Except for a brief sojourn in Kolkata (those days it used to be called Calcutta), Batman has not made it to India. During the Contagion story arc, Ra’s al Ghul, one of Batman’s many foes, unleashes the deadly Ebola Gulf-A virus upon the city. With a little help from Lady Shiva, that most masterful of martial artists, Batman saves the day.
It seems his visit did not go unnoticed. Anupam Sinha—a legend among followers of Indian comics—paid homage to The Dark Knight in his creation Super Commando Dhruv, the scourge of criminals and terrorists and protector of innocent Indians.
It’s not that Indian comics are mindlessly aping the West. Comic-book ideas, especially those of superhero comic books, inevitably end up being similar to one another. Isn’t there an obvious link between Marvel Comics’ Captain America and Detective Comics’ Superman, both upholders of the American way of truth and justice? Power rings, lightning-fast speed, superhuman strength—all of these, and much more, have been copied and adapted in different ways across the superhero universe.
Desi clone: Dhruv and Black Cat in action
It’s no surprise then that Batman seems to have been a wellspring of inspiration for Sinha. Sinha’s Gotham, renamed Rajnagar, could be Any City, India, where slums coexist with high-rise buildings and a cast of criminals, freak villains, terrorist leaders, aliens and demons battle Dhruv.
Like the Caped Crusader, Dhruv saves his city from a viral outbreak, caused by the supremely evil Dr Virus, who even manages to mutate a man into a tree (it’s another story that Virus bears a strong resemblance to Dr Viper from the animated series Swatcats).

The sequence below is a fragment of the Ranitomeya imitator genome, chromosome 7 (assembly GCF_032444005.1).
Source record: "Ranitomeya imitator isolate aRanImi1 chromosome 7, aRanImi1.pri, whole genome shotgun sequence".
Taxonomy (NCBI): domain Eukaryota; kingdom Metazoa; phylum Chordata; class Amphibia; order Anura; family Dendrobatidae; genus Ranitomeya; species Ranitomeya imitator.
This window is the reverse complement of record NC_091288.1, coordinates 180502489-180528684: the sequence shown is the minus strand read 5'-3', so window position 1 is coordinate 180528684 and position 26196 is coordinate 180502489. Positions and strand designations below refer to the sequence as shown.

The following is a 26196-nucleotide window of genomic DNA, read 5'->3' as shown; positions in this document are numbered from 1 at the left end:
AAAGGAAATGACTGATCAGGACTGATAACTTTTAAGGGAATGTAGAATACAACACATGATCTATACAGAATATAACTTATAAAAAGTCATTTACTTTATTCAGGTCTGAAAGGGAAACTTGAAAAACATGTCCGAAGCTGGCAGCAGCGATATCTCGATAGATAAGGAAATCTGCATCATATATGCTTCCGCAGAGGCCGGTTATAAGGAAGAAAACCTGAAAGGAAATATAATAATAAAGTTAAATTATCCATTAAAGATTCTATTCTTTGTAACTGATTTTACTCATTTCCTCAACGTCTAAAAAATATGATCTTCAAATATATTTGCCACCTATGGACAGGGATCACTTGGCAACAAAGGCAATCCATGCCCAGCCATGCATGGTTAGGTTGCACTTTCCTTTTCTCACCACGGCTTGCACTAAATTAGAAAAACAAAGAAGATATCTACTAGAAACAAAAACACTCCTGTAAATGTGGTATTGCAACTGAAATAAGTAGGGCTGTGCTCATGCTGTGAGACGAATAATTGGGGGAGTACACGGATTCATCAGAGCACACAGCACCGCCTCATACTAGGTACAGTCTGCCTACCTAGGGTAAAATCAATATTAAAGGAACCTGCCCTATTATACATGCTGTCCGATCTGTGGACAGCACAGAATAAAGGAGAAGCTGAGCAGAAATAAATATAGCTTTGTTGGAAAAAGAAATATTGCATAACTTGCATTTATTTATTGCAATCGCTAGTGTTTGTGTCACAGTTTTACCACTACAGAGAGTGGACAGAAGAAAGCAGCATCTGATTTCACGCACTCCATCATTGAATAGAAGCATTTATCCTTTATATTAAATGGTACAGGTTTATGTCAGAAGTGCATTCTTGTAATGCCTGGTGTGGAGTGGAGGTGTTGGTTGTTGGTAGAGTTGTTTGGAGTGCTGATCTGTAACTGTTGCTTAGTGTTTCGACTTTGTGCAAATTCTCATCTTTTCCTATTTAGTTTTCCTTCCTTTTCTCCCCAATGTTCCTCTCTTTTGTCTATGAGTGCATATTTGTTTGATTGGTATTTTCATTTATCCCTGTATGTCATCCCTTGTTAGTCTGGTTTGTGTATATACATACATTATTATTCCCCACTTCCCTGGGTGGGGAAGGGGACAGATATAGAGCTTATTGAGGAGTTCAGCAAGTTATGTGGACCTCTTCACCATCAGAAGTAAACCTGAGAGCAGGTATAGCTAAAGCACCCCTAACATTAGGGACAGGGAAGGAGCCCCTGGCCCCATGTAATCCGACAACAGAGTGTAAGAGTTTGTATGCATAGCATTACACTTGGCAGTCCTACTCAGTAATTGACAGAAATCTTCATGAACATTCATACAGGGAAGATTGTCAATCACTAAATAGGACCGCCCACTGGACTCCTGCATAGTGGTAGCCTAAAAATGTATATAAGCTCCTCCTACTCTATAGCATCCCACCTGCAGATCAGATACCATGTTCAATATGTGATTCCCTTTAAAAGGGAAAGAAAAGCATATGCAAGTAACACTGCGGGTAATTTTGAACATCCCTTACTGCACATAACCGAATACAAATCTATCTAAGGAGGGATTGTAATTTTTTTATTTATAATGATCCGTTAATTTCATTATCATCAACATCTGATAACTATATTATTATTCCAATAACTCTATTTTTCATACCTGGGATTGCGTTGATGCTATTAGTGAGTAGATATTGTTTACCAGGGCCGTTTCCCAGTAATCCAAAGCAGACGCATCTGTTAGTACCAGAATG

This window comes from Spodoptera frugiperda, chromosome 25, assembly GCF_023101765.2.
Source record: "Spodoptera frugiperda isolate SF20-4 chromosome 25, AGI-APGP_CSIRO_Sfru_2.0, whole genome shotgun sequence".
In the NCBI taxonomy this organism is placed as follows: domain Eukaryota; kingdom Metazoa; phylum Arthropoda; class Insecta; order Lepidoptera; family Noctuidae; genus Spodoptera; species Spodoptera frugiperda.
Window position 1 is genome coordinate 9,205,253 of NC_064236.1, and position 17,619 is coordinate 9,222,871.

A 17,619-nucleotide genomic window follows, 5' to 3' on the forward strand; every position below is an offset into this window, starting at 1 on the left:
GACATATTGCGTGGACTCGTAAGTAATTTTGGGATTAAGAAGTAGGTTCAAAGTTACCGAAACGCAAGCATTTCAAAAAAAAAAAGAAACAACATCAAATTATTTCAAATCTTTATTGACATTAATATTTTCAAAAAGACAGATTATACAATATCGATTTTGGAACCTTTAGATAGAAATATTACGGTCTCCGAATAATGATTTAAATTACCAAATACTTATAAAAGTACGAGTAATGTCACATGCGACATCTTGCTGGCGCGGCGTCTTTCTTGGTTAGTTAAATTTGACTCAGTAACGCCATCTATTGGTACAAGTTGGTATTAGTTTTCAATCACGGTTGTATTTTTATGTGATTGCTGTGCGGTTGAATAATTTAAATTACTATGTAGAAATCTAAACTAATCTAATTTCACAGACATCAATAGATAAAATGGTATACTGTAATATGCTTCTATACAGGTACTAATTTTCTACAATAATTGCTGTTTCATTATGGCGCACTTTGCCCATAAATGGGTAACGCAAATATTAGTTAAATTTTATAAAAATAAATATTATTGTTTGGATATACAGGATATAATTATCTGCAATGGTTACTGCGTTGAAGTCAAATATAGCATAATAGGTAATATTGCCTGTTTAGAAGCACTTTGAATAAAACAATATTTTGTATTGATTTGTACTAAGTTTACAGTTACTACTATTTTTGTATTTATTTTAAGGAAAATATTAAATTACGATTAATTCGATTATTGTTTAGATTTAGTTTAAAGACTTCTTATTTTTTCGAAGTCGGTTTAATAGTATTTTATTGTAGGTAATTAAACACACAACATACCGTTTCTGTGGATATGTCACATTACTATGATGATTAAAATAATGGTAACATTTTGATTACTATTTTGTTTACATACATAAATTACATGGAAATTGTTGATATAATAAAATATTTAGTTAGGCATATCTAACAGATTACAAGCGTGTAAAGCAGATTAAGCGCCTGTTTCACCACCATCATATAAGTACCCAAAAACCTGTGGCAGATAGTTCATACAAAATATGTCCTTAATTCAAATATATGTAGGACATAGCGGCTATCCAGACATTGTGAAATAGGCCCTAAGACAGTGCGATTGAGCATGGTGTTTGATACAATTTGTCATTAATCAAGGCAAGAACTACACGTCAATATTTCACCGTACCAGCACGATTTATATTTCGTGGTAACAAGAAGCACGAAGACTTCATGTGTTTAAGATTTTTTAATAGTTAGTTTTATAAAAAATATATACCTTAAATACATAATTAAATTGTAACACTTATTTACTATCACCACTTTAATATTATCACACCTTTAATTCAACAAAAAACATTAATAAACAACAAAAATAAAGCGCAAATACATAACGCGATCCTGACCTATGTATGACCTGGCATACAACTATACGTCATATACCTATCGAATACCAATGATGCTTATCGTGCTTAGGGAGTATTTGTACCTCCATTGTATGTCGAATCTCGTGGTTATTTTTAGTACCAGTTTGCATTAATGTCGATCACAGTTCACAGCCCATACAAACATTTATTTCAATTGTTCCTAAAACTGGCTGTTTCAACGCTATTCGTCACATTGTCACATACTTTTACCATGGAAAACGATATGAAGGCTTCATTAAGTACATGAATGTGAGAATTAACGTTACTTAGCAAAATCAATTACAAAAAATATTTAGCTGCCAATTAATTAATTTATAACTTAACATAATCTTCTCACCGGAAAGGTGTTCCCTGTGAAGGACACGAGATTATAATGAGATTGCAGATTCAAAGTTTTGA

Dhruv’s parents are circus acrobats. After they are killed in a freak accident, a policeman, who later becomes the commissioner, adopts him. The Dark Knight’s sidekick, Robin, has a similar parentage.
The similarities don’t end there. Purists argue that Batman isn’t a true superhero, that he uses his intelligence and wealth, rather than his superpowers, to battle evil. Our own Dhruv does not boast of any superpowers either, except his ability to converse with animals. One of his allies remarks: “He has the most extraordinary mind.”
The Bat’s utility belt seems to be another idea borrowed by Dhruv’s creator. Dhruv carries almost everything, from a grappling hook to nerve gas, tucked in that belt. His motorbike is modified; he has a plane too. It’s not clear where he gets the money for this. Last time I checked, being unemployed pays only if you’ve inherited the Wayne family fortune.
Dhruv finds a formidable opponent in the very pretty thief Black Cat. Though strikingly similar to Catwoman, our version sticks to being a villain, which is quite sad considering the depth of Batman’s love-hate relationship with his “feline fatale”. The writers of Dhruv have tried to rectify this in recent issues by making Black Cat fall in love with Dhruv.
Of course, the similarities aren’t limited to Batman and Dhruv. Indian comic-book superheroes are rooted in traditional comic-book mythology from across the world—be it Magneto’s Indian avatar, Chumba or the patriotic Tiranga, who carries a shield painted in the tricolour—a la Captain America—while battling terrorists in Delhi. But among all the local heroes, not one can stand up to the might of Nagraj, Superman’s desi clone.
With his newly created alter ego, Raj—a “mild mannered”, bespectacled public relations officer in a media conglomerate—there is no mistaking who inspired the character. More on that next summer, when the next Superman film is set to release.